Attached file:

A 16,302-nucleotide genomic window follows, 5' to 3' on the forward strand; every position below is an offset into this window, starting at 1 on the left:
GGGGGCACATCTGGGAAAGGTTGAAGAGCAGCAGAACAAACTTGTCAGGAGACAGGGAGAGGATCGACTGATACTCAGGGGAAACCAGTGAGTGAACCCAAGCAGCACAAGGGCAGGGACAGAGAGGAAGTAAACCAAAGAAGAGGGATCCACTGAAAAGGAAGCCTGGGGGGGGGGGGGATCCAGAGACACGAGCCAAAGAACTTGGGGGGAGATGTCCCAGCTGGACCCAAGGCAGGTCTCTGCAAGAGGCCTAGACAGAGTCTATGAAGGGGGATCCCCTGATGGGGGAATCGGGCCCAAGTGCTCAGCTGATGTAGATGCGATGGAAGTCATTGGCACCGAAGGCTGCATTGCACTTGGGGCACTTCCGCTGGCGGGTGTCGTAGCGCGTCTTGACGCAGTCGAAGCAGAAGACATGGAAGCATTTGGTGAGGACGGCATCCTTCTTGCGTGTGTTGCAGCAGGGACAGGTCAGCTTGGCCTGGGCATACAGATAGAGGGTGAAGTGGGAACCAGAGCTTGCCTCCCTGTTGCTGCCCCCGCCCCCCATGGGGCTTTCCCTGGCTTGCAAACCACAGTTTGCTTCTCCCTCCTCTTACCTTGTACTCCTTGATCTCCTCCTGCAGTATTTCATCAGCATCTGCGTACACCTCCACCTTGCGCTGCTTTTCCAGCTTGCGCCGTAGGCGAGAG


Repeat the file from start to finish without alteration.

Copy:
A 16,302-nucleotide genomic window follows, 5' to 3' on the forward strand; every position below is an offset into this window, starting at 1 on the left:
GGGGGCACATCTGGGAAAGGTTGAAGAGCAGCAGAACAAACTTGTCAGGAGACAGGGAGAGGATCGACTGATACTCAGGGGAAACCAGTGAGTGAACCCAAGCAGCACAAGGGCAGGGACAGAGAGGAAGTAAACCAAAGAAGAGGGATCCACTGAAAAGGAAGCCTGGGGGGGGGGGGGATCCAGAGACACGAGCCAAAGAACTTGGGGGGAGATGTCCCAGCTGGACCCAAGGCAGGTCTCTGCAAGAGGCCTAGACAGAGTCTATGAAGGGGGATCCCCTGATGGGGGAATCGGGCCCAAGTGCTCAGCTGATGTAGATGCGATGGAAGTCATTGGCACCGAAGGCTGCATTGCACTTGGGGCACTTCCGCTGGCGGGTGTCGTAGCGCGTCTTGACGCAGTCGAAGCAGAAGACATGGAAGCATTTGGTGAGGACGGCATCCTTCTTGCGTGTGTTGCAGCAGGGACAGGTCAGCTTGGCCTGGGCATACAGATAGAGGGTGAAGTGGGAACCAGAGCTTGCCTCCCTGTTGCTGCCCCCGCCCCCCATGGGGCTTTCCCTGGCTTGCAAACCACAGTTTGCTTCTCCCTCCTCTTACCTTGTACTCCTTGATCTCCTCCTGCAGTATTTCATCAGCATCTGCGTACACCTCCACCTTGCGCTGCTTTTCCAGCTTGCGCCGTAGGCGAGAG